Being engineers, the cat-lapping team next tested its findings with a machine that mimicked a cat’s tongue, using a glass disk at the end of a piston to serve as the tip. After calculating things like the Froude number and the aspect ratio, they were able to figure out how fast a cat should lap to get the greatest amount of water into its mouth. The cats, it turns out, were way ahead of them — they lap at just that speed.
To the scientific mind, the next obvious question is whether bigger cats should lap at different speeds.
The engineers worked out a formula: the lapping frequency should be the weight of the cat species, raised to the power of minus one-sixth and multiplied by 4.6. They then made friends with a curator at Zoo New England, the nonprofit group that operates the Franklin Park Zoo in Boston and the Stone Zoo in Stoneham, Mass., who let them videotape his big cats. Lions, leopards, jaguars and ocelots turned out to lap at the speeds predicted by the engineers.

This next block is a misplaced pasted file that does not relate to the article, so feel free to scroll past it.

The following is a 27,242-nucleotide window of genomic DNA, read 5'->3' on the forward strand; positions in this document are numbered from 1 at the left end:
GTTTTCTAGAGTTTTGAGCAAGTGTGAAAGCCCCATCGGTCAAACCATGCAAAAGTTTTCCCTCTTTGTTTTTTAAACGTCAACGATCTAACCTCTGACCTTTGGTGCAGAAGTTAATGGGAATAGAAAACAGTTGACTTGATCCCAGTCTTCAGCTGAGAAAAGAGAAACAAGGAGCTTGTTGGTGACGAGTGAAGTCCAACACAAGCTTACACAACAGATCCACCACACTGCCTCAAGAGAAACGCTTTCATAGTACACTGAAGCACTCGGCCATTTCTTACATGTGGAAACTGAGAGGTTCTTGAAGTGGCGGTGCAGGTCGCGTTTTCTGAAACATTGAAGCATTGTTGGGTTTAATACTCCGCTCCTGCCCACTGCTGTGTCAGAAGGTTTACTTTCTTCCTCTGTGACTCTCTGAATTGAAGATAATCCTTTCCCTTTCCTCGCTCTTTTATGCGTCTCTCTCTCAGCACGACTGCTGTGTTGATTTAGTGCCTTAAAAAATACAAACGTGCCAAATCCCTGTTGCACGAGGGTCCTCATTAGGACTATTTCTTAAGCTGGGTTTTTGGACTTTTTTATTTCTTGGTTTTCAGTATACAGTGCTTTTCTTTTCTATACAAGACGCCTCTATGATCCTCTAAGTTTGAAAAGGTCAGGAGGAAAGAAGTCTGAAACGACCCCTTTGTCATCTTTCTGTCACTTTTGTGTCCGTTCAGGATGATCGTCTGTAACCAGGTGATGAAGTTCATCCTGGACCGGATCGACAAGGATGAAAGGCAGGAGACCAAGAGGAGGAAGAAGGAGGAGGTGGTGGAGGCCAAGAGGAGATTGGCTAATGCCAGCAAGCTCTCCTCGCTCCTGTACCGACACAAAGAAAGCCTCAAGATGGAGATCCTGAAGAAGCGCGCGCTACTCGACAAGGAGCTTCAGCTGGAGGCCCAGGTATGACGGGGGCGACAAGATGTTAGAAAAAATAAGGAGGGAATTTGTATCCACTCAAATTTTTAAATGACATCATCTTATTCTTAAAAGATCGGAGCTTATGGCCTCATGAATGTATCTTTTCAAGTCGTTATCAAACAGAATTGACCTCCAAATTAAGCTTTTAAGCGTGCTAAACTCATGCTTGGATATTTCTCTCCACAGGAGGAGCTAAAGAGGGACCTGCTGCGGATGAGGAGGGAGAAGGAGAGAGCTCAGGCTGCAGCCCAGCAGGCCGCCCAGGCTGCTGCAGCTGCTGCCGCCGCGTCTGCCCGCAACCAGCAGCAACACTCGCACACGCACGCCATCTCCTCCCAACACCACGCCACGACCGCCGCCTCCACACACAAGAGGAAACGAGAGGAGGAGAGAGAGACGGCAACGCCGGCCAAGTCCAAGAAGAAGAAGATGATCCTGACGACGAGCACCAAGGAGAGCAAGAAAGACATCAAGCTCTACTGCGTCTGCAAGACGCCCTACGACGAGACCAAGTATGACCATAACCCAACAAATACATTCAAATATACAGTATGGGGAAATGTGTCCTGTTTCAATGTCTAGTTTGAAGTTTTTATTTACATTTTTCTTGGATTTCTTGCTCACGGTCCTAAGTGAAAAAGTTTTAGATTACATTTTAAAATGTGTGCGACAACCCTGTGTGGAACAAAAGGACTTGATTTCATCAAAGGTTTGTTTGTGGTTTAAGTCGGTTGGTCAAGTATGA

The animal who inspired this exercise of the engineer’s art is a black cat named Cutta Cutta, who belongs to Dr. Stocker and his family. Cutta Cutta’s name comes from the word for “many stars” in Jawoyn, a language of the Australian aborigines.
Dr. Stocker’s day job at M.I.T. is applying physics to biological problems, like how plankton move in the ocean. “Three and a half years ago, I was watching Cutta Cutta lap over breakfast,” Dr. Stocker said. Naturally, he wondered what hydrodynamic problems the cat might be solving. He consulted Dr. Reis, an expert in fluid mechanics, and the study was under way.
At first, Dr. Stocker and his colleagues assumed that the raspy hairs on a cat’s tongue, so useful for grooming, must also be involved in drawing water into its mouth. But the tip of the tongue, which is smooth, turned out to be all that was needed.
The project required no financing. The robot that mimicked the cat’s tongue was built for an experiment on the International Space Station, and the engineers simply borrowed it from a neighboring lab.
another video, 5x slower than at the top of this post.
Here is a video interview with two of the scientists involved in the study.